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DAILY NEWS ANALYSIS

  • 12 February, 2020

  • 5 Min Read

Hampi World Heritage site

Syllabus subtopic: Indian Culture - Salient aspects of Art Forms, Literature and Architecture from ancient to modern times.

Prelims and Mains focus: about the SC judgement; about Hampi and its monuments

News: The Supreme Court confirmed the Karnataka government authorities’ decision to demolish restaurants, hotels, guest houses and other buildings constructed in Virupapura Gaddi, an oval islet formed by the Tungabhadra river and located west of the Hampi World Heritage site.

Reason

Spelling relief for conservationists and a victory for the State government, the SC Bench concluded that the constructions were in violation of the Mysore Ancient and Historical Monuments and Archaeological Sites and Remains Act of 1961.

About the SC judgement

  • Agreeing with the Karnataka High Court decision that the Hampi World Heritage Area Management Authority was empowered to order the demolition of the illegal buildings on the islet, the apex court ordered the authorities to proceed with their demolition work within a month of this judgment.

  • The court upheld the validity of a 1988 State notification that “clearly indicates the entire village of Virupapura Gaddi as a protected zone.” It said a place need not necessarily boast a monument to be protected.

  • The court further notes how the Archaeological Survey of India has itself recognised the historical importance of Virupapura Gaddi.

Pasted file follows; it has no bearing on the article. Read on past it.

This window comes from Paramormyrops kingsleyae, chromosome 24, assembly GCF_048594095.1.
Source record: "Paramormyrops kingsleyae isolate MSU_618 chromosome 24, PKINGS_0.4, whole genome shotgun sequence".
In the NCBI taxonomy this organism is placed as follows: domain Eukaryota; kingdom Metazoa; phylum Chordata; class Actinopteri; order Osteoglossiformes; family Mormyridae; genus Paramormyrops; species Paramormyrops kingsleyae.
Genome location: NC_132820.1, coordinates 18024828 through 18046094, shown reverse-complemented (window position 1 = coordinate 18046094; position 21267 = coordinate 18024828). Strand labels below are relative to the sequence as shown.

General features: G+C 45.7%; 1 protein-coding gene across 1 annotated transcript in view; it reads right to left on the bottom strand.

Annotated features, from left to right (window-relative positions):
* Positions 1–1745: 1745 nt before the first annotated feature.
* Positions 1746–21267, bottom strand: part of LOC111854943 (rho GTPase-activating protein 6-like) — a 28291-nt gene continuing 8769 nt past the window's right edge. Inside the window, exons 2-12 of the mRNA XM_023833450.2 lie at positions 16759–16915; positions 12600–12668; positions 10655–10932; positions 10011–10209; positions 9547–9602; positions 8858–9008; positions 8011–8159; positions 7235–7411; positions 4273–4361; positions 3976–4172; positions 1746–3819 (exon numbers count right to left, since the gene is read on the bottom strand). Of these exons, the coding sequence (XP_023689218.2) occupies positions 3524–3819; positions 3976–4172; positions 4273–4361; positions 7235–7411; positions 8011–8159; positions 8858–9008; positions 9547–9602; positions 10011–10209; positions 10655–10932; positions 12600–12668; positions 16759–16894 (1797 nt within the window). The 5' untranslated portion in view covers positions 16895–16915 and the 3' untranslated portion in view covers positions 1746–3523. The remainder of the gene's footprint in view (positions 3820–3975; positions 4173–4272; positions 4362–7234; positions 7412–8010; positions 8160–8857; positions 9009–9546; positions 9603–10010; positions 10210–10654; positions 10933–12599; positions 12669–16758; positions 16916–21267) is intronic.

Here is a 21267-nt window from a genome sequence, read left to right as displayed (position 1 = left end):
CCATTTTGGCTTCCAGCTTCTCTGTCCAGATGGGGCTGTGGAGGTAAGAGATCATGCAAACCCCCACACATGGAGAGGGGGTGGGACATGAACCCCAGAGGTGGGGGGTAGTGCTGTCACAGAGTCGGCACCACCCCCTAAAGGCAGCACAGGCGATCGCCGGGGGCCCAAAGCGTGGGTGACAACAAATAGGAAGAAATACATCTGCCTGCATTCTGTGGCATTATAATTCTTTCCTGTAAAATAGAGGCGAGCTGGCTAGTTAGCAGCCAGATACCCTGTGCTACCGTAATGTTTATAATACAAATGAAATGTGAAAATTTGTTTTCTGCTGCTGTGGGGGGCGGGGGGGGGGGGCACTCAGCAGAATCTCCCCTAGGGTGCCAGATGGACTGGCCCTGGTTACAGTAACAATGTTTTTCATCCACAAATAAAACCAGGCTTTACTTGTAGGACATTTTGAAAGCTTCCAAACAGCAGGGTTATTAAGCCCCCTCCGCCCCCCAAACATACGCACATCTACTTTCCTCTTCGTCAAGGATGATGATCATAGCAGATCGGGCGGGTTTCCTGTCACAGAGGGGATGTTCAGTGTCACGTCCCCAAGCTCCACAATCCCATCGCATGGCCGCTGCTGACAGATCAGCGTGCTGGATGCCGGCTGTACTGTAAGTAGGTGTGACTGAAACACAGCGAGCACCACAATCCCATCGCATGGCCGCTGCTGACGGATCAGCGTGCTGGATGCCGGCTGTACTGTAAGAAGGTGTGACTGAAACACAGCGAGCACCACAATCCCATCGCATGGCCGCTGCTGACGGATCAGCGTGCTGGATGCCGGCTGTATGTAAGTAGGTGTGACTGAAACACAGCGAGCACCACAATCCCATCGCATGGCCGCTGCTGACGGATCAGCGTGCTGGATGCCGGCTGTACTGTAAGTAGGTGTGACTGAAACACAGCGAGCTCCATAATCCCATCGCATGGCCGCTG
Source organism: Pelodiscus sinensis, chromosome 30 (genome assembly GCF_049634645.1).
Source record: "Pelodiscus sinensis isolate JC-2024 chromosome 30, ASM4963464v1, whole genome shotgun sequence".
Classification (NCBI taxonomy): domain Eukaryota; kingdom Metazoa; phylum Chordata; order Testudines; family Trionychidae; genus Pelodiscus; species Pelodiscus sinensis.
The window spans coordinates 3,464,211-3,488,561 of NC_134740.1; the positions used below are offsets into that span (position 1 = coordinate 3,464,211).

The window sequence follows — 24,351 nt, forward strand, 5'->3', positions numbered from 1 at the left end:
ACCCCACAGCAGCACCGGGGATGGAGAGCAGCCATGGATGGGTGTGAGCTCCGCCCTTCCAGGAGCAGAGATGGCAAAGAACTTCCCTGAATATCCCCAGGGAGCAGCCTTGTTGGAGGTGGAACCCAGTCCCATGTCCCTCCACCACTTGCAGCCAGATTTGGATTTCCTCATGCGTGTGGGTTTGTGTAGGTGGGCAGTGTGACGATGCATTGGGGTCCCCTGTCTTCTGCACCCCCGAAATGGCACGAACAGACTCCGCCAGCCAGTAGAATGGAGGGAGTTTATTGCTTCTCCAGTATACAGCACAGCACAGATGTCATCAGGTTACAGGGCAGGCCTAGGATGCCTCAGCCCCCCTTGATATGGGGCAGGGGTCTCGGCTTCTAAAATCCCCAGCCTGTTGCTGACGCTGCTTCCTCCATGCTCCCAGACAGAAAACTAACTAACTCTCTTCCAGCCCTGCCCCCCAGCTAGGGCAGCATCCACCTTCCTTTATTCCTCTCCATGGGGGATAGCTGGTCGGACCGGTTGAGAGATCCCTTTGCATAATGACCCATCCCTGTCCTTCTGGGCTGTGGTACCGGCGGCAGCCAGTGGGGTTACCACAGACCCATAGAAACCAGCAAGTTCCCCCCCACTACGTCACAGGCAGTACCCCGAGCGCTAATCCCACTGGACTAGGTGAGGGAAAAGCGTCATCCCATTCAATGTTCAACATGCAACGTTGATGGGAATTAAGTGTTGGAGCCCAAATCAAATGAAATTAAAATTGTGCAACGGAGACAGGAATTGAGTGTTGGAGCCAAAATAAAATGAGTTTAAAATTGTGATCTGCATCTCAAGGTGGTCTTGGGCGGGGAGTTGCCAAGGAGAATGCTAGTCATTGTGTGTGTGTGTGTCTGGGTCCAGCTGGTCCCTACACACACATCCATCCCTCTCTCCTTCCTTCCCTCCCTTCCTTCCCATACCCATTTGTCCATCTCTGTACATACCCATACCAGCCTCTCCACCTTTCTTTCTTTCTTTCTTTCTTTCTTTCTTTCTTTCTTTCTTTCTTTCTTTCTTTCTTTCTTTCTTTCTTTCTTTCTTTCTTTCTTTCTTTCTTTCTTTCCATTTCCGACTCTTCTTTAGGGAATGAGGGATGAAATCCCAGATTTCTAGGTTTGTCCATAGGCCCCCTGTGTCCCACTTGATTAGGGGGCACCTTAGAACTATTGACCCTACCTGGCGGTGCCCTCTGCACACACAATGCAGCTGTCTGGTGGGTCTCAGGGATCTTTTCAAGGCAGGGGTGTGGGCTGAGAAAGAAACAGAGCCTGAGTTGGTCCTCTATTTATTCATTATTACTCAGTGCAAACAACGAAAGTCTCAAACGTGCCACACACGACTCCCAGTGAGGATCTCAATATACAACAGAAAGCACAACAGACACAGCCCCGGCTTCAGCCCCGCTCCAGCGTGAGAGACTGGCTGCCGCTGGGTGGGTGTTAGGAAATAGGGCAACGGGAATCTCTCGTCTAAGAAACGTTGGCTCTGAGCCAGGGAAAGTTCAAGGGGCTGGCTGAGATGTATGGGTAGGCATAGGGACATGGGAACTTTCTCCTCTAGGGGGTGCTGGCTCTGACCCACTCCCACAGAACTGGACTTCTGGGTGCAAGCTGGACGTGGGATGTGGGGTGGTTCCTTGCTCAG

About Hampi

  • Hampi or Hampe (in Kannada), also referred to as the Group of Monuments at Hampi, is a UNESCO World Heritage Site located in east-central Karnataka, India.

  • It became the pilgrimage centre of the Hindu religion. It was the capital of Vijayanagara Empire in the 14th century.

  • Chronicles left by Persian and European travellers, particularly the Portuguese are saying that state Hampi was a prosperous, wealthy and grand city near the Tungabhadra River, with numerous temples, farms and trading markets.

  • By 1500 CE, Hampi-Vijayanagara was the world's second-largest medieval-era city after Beijing, and probably India's richest at that time, attracting traders from Persia and Portugal.

  • The Vijayanagara Empire was defeated by a coalition of Muslim sultanates; its capital was conquered, pillaged and destroyed by sultanate armies in 1565 (Battle of Tallikota), after which Hampi remained in ruins.

  • Hampi predates the Vijayanagara Empire; there is evidence of Ashokan epigraphy, and it is mentioned in the Ramayana and the Puranas of Hinduism as Pampaa Devi Tirtha Kshetra.

  • Hampi continues to be an important religious centre, housing the Virupaksha Temple, an active Adi Shankara-linked monastery and various monuments belonging to the old city.

Hampi has around 500 of monuments and other attractions. Some of them are named below:-

  1. Virupaksha Temple is the oldest and principal temple in Hampi. This temple located on the south bank of the river Tungabadra. It has been an important pilgrimage centre for the worshipers of lord Shiva.

2. Hampi Bazaar, also known as Virupaksha Bazaar, this street is located in front of the Virupaksha temple.

3. Courtesans' Street : Once the liveliest of all the temple streets in Hampi, the Courtesans' Street lies in front of the Achyuta Raya's Temple.

4. Achyuta Raya's Temple : This temple is an example of Vijayanagara style temple architecture in its most advanced form than any other temples in Hampi. The temple dedicated to Lord Tiruvengalanatha, a form of Vishnu.

5. Sasivekalu Ganesha : Thanks to the resemblance the giant monolithic Ganesha statue is locally called Sasivekalu (mustard seed) Ganesha. This is located on the southern foothill of the Hemakuta Hill.

6. Hazara Rama Temple : The first thing comes to mind on seeing this temple, or more precisely its walls, is the locally popular comic strips of Hindu mythology, Ramayana.

Source: The Hindu


DNA

26 Oct,2021

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